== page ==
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Analysts: Flu may deliver limited impact to stocks

Tom Murphy, AP Business Writer

An intense flu season may be developing this winter, but analysts expect health care stocks to remain largely immune from big share price swings as the need for medical help rises.

Higher-than-normal reports of flu started cropping up in several states before Christmas, and flu-related hospitalizations also began climbing earlier than usual. Experts at the Centers for Disease Control and Prevention have warned that they see a bad season shaping up for the flu, which usually peaks in midwinter.

On average, about 24,000 Americans die each flu season, according to the CDC.

"The current cold, cough and flu season looks to be the most severe in at least the last decade and continues to intensify," analyst Edward J. Kelly said in a research note. Kelly covers pharmacies for Credit Suisse.

Flu season can help drugstore chains like Walgreen Co., CVS Caremark Corp. or Rite Aid Corp. because it brings more patients to stores to fill prescriptions or pick up disinfectants or over-the-counter symptom remedies. Kelly said an analysis of the three most severe flu seasons in the last decade shows that drugstore stocks perform well as flu activity picks up, but they then give back much of the gain in the following months.

"Given the strong performance of the sector since the flu season began in November, it seems like this catalyst may already be priced into the stocks," Kelly wrote.

The flu season's impact on drugmakers largely depends on whether they're a big vaccine maker like Sanofi or GlaxoSmithKline. They may see a bump in revenue in the last two quarters of a calendar year, but stock prices won't change much unless there is an abnormally strong outbreak like 2009's swine flu season.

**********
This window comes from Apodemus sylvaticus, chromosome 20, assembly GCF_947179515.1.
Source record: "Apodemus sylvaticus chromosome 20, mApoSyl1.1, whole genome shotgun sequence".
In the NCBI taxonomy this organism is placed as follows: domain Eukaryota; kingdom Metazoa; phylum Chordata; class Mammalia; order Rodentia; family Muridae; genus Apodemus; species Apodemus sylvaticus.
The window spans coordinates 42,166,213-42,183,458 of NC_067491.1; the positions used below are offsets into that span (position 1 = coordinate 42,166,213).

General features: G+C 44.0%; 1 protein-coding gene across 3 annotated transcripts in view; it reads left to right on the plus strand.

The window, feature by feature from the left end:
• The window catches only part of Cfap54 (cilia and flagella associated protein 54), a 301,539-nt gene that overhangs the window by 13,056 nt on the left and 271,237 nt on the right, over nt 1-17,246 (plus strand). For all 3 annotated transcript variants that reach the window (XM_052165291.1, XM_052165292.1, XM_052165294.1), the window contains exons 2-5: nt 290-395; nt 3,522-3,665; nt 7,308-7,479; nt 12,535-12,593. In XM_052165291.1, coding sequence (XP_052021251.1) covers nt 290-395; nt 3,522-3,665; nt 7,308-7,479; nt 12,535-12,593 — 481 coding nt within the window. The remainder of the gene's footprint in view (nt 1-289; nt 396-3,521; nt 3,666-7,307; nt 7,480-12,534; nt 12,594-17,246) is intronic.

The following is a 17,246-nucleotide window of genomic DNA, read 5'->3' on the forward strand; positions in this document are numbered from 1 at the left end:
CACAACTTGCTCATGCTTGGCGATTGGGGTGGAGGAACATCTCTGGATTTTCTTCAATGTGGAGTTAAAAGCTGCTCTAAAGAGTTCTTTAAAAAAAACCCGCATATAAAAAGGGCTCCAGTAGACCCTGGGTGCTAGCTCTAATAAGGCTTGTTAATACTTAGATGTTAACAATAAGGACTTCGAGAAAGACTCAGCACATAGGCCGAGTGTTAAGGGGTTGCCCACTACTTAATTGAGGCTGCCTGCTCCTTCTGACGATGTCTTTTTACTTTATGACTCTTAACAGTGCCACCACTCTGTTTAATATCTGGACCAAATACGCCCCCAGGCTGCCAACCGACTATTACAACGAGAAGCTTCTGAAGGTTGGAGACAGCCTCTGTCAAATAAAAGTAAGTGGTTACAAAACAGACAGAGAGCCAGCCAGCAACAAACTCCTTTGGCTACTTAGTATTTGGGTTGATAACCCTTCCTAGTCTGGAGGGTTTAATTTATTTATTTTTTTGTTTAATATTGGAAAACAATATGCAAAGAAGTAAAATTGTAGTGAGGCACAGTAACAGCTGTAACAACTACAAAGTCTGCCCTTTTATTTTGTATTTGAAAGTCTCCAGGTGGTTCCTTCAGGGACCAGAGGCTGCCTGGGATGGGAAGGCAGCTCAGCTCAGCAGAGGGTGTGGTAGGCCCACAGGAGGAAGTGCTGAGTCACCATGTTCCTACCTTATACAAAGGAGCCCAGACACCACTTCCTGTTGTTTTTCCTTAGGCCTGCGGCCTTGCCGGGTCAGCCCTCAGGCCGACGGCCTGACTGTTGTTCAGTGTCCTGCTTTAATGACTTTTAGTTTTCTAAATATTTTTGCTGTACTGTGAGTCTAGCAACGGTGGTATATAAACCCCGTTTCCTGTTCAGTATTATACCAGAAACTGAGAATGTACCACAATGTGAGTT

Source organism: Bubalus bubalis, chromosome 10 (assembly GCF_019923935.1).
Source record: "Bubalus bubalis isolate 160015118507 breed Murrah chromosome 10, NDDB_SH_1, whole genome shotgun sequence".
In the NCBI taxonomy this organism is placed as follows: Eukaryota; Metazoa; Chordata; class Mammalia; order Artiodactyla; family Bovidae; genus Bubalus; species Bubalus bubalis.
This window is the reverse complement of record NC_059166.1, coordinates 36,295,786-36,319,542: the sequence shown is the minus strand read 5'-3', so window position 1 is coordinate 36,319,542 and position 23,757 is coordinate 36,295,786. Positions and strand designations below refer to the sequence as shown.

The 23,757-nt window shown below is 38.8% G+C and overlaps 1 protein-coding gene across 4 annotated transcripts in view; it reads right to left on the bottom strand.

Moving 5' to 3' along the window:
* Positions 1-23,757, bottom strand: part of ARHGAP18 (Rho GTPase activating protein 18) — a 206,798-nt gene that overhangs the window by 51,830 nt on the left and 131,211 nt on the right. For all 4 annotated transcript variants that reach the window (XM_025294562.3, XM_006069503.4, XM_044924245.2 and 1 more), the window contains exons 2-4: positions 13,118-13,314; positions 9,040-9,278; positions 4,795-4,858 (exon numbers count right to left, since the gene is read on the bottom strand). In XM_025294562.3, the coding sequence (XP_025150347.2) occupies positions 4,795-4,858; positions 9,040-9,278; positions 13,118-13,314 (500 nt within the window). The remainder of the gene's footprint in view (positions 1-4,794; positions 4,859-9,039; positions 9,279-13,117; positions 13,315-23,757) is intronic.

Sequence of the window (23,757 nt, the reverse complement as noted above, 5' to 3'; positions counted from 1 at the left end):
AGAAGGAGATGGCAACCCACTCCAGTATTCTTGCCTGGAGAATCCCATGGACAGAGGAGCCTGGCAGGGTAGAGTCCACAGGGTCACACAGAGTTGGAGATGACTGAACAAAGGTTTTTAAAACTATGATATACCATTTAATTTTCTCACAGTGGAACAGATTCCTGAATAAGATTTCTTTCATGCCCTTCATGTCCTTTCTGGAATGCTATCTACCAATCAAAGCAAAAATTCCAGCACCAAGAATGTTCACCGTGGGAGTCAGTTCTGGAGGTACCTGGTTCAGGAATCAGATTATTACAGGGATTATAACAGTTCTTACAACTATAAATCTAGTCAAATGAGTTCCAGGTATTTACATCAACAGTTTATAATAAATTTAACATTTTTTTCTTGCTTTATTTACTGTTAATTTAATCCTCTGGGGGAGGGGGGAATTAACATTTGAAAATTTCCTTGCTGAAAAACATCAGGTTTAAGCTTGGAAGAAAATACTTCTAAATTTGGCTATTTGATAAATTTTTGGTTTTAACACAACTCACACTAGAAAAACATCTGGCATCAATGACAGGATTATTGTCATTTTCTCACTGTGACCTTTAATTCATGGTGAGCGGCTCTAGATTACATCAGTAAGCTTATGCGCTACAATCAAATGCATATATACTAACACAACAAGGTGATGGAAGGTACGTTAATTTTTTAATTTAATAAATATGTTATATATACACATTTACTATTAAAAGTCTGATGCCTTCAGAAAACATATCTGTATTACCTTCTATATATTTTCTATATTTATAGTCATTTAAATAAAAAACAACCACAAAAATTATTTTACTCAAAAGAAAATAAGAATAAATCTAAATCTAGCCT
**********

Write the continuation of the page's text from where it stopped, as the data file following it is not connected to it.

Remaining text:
"The market tends to look at heavy flu seasons as sort of a one-time event and usually doesn't reward the companies with a lot of increased valuation," said Morningstar analyst Damien Conover.

Hospital stocks tend to climb as investors anticipate more patient visits due to a bad flu season. But those shares then tend to fall back once results show that most of the patients were either uninsured or had government-funded coverage like Medicaid that offers poor reimbursement, said CRT Capital analyst Sheryl Skolnick.

Shares of several health insurers slipped Tuesday, and Bernstein analyst Ana Gupte said in a separate note fear about the flu season's intensity may have pushed the sector down.

Investors worry that a spike in flu claims can chip away at insurer profitability, especially in last year's fourth quarter and this year's first quarter. But Gupte said the share sell-off was overdone, and worst-case flu scenarios would be manageable for big, diversified health insurers like Aetna Inc. or UnitedHealth Group Inc.

Aetna Chairman and CEO Mark Bertolini said Tuesday his company has seen a spike in flu intensity following two very mild seasons. But that has been moderated by fewer hospital admissions than the insurer saw in other flu seasons. Bertolini said the insurer expects to spend between about $40 million and $50 million on flu claims this season, which is a normal range.

In contrast, the company spent $100 million in the swine flu season of 2009.

"We don't see this flu season, even at its worst, getting close to that number," Bertolini said during an appearance at J.P. Morgan's annual health care conference in San Francisco.